The team's early description of the area as a "race track" has been amended to "a bumpy racetrack," Trosper admits. The really good news is that none of the rocks appear to be more than 20 centimeters tall, Trosper said. That means Spirit can rove over them all. So hold onto your hats because from the looks of things, it appears Spirit, is about to enjoy many a bumpy night.

The images reveal some intriguing dark patches on the surface, and distinct 'debris' trails behind some rocks, and there are areas by the airbags that look, to everyone, like mud -- but there is no mud on Mars. There can't be. There's no surface water. "It looks like there's a layer of cohesive material, strangely cohesive, and breaks away in pieces. We're dying to get a closer look at this. It's not like anything I have ever seen before," Squyres admitted. "Trenching into this stuff will be an absolute blast!"

About one-third of the visible rocks, Squyres continued, have remarkably smooth surfaces, and the shapes are quite varied, some rounded, others more angled. "They almost look like they've been sand-blasted," he noted, hypothesizing that these rocks may have been exposed for a long time to wind and debris moving over them -- "which tells us nothing yet about the composition of these rocks. That's yet to come." But it does say something about the hypothesis that Gusev Crater is a windy place. "It may be that we go out and grind into one of these smooth rocks and find that inside it is just like the surface. Mars may have cleared them off for us."

The team plans on taking two Mini-TES 90-degree panoramas today, and they took two 90-degree Mini-TES yesterday. That data -- which, remember, will records the thermal spectra of rocks and soils to determine types and amounts of minerals they contain -- along with other data from the other instruments is "all yet to come," Squyres reminded. http://www.planetary.org/mars/mer-inst-minites.html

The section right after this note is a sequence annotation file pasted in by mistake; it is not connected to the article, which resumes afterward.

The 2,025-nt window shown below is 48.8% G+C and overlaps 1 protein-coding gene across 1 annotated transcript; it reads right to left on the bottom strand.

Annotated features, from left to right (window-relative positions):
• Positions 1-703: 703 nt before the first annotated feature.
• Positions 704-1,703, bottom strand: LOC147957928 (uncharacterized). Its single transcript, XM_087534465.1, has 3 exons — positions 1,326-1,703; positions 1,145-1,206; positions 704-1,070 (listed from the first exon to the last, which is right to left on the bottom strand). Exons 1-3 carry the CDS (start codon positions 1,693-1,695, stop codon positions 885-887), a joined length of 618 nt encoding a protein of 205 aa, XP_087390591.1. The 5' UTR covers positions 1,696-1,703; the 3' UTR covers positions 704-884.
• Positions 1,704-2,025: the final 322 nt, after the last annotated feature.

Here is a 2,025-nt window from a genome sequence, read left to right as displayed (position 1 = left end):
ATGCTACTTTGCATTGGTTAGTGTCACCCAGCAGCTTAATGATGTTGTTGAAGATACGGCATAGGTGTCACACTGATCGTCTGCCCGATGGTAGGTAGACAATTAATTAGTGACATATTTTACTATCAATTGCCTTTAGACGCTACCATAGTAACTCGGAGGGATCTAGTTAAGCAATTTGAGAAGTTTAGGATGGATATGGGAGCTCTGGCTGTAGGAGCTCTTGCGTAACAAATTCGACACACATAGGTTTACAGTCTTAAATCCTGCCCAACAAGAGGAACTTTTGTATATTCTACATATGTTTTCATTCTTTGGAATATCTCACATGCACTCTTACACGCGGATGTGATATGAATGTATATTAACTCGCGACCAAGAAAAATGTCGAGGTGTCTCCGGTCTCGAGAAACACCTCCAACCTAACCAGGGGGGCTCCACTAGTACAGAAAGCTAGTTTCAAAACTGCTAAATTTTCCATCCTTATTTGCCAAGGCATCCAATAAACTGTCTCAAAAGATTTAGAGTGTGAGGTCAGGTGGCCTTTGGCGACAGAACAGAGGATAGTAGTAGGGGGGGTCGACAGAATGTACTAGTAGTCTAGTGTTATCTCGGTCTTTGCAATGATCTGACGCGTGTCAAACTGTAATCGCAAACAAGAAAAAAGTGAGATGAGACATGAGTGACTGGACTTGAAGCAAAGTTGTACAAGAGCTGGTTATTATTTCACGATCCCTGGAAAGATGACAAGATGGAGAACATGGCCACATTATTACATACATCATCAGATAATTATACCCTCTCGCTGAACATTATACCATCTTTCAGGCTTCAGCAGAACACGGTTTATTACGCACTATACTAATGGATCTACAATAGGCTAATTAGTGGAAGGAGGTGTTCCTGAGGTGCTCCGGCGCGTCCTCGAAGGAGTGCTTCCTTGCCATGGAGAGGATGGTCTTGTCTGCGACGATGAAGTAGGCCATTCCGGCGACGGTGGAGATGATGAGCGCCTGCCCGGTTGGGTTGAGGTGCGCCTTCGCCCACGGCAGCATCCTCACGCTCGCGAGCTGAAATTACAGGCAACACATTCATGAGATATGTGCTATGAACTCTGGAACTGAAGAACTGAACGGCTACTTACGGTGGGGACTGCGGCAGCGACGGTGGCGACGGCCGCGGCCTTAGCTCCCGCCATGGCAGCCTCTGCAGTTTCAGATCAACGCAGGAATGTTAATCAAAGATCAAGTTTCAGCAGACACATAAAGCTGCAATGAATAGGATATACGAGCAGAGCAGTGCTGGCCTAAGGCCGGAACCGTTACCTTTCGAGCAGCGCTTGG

As for Spirit, she spent her third day on Mars yesterday executing more commands and going through more processes in preparation to her debut - essentially, unfolding in a manner not unlike 'reverse origami," as Squyres puts it, and basically standing up and locking into starting position, ready to roll.

She had an 8:45 a.m. call, local Mars time yesterday morning, after a typical night's sleep -- of 15 hours. "We're down here thinking 'Spirit got the best part of this deal,'" Trosper chuckled. After a quick phone home -- during which Spirit was deemed in "good health"-- the team took the next step necessary for egress - cutting the second of three cables holding her in place.

As it turned out, they did not try to retract the airbags more as planned yesterday, but they did conduct sequence tests with the ground model to make sure they could get the bag properly retracted and not jam something, before employing it on Mars. They plan to send the sequence today for Spirit to retract the airbags one revolution or 6-1/2 inches at a time, for three times, which would pull the visible portions of the airbag back almost 20 more inches.

While Spirit keeps on delivering good news, there have been a few glitches, which the team is now trying to understand and fix. Spirit is "dressed a little warmer," than she should be, Trosper informed. They linked the warmth to the UHF radio with which Spirit has been communication with Mars Odyssey and Mars Global Surveyor (MGS), and so decided to delete one communication with Odyssey to let Spirit chill a bit. The team has begun working on a long-term solution to this thermal problem, but they anticipate that once the she starts up and gets to the ground her temperature should drop by about 5 degrees.

They have also discovered an "anomaly" with the high gain antenna. During the very first moves of the antenna after its deployment yesterday, they noticed some "uncharacteristic spikes." Today, the team will try to acquire more data to see if they can find out why those unusual current spikes are appearing. "We want to be careful," said Trosper.

In the meantime, the mission has been unfolding fast and furiously and the team hasn't even caught up on any sleep much less had a time to digest the meaning of all this. But one thing is certain: they are most definitely ready to roll, sleep or no sleep. And, they all agree that like everyone else, Squyres said speaking for the team, "we're in awe of what we're seeing."

But no matter how much shock 'n awe Spirit delivers, nothing can hold this team back. They're currently working on getting the first color, stereo picture from the PanCam, and going through the motions of preparing Spirit for her roll down the rusty red carpet.


* [FYI: It has been determined, mostly, apparently, through a comment by Jennifer Trosper, Spirit is a she; and given that Opportunity is "an identical twin" as Squyres reminds -- they are both of the feminine persuasion.]

Read more: Spirit, mission status, Mars Exploration Rovers, Mars

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Salley Rayl
A.J.S. Rayl

Contributing Editor for The Planetary Society
Read more articles by A.J.S. Rayl